Bipolar: Don’t Be Set in This


There are many types of art: Among them being paintings and sculptures. Have you ever seen a beautiful sculpture? Perhaps even the famous sculpture of David? Have you ever seen a sculpture in stone? Then you know how permanent it can be.

What about Mount Rushmore? Have you ever seen it? Many people think it should be one of the 7 Wonders of the World because it is so grand! It, too, is made of stone. And it is as permanent as it can be.

We even have an expression: We say things are “set in stone.” That’s when we’re saying they are fixed, or immovable.

But when it comes to bipolar disorder, you can’t be fixed or immovable. You can’t be “set in stone.” You need to be flexible when you’re dealing with a loved one with bipolar disorder. If you are too fixed in stone, you really won’t get anywhere with your loved one.

They won’t do anything you say. They won’t respect you (or your wishes). They will probably just resent you. They may become belligerent. They may even become hostile toward you. They may fight with you. They may say things that hurt you.

What I’m saying is: If you are fixed in stone, it can be a very negative thing when you’re dealing
with a loved one with bipolar disorder. Again, you need to be flexible.

Their doctor or psychiatrist needs to be flexible as well. For example: Say your loved one is having a problem with their bipolar disorder. They may even be headed toward an episode.

But luckily, you are catching it in time (because you are a good supporter and you have noticed the signs and symptoms early). If they are set in stone about medications, they won’t consider changing them. Even if that’s exactly what is needed. They need to be flexible. Because in many cases, just a temporary increase in medication can help avoid a full-blown episode.

Or your loved one’s medication may need to be changed, or another medication added. So your loved one’s doctor or psychiatrist needs to be flexible about medications. And your loved one definitely needs to be flexible.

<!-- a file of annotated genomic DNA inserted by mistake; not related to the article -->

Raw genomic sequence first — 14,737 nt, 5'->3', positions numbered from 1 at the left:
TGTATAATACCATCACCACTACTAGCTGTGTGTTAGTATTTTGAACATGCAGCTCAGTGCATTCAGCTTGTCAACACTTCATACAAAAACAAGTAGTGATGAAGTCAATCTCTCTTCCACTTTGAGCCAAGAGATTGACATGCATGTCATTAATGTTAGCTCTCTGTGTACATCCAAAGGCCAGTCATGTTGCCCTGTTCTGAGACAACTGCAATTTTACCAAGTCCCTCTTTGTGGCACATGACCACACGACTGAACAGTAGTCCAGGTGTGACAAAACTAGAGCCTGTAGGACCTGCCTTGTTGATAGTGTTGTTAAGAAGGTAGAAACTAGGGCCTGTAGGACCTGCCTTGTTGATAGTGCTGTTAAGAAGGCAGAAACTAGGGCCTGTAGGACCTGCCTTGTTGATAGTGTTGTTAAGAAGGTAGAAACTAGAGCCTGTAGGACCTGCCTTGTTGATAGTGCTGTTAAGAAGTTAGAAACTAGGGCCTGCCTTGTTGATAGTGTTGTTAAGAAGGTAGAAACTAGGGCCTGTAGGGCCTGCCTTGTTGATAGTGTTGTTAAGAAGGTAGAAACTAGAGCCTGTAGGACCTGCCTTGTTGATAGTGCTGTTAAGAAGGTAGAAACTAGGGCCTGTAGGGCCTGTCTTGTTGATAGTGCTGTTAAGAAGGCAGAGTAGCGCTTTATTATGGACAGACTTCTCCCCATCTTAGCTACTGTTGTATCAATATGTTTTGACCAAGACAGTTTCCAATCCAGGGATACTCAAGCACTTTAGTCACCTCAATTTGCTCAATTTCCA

For example: They need to be flexible about having an open mind to new suggestions. Like for things that their therapist might suggest in a therapy session. They need to be flexible enough to try what the therapist says to do to help them with their bipolar disorder (or, say, their relationship with you).

They even need to be flexible about suggestions from me about things that will help them get stable with their bipolar disorder. Things like changing their sleep schedule or their diet.

But you do need to be flexible when you’re dealing with your loved one. Say you’re doing something with your loved one that just doesn’t seem to be working any more. You have to be willing to try something new.

Well, I have to go!

Your Friend,

  1. They say sometimes you get just what you need.
    I’ve been with husband 35 yrs and his ability to work has been more challenging than I think most people could/would survive. The dejuvu is hard to accept and the past year has been hell as we are trying to survive on my pay only with two teens who I’d say are most impacted and my little sister who is loaning consistently so we don’t end up on street. Think we’ll no i know I could go on and on about the negative influence of my situation but that’s something your message helped me to try and accept the recent setback and let my mind be more flexible in my way of thinking. Thank you for the moment I will hopefully think flexibility tommorrow as I communicate with him. Take care.
    PS many of your emails have helped but this time I’d let you know I appreciate your help.

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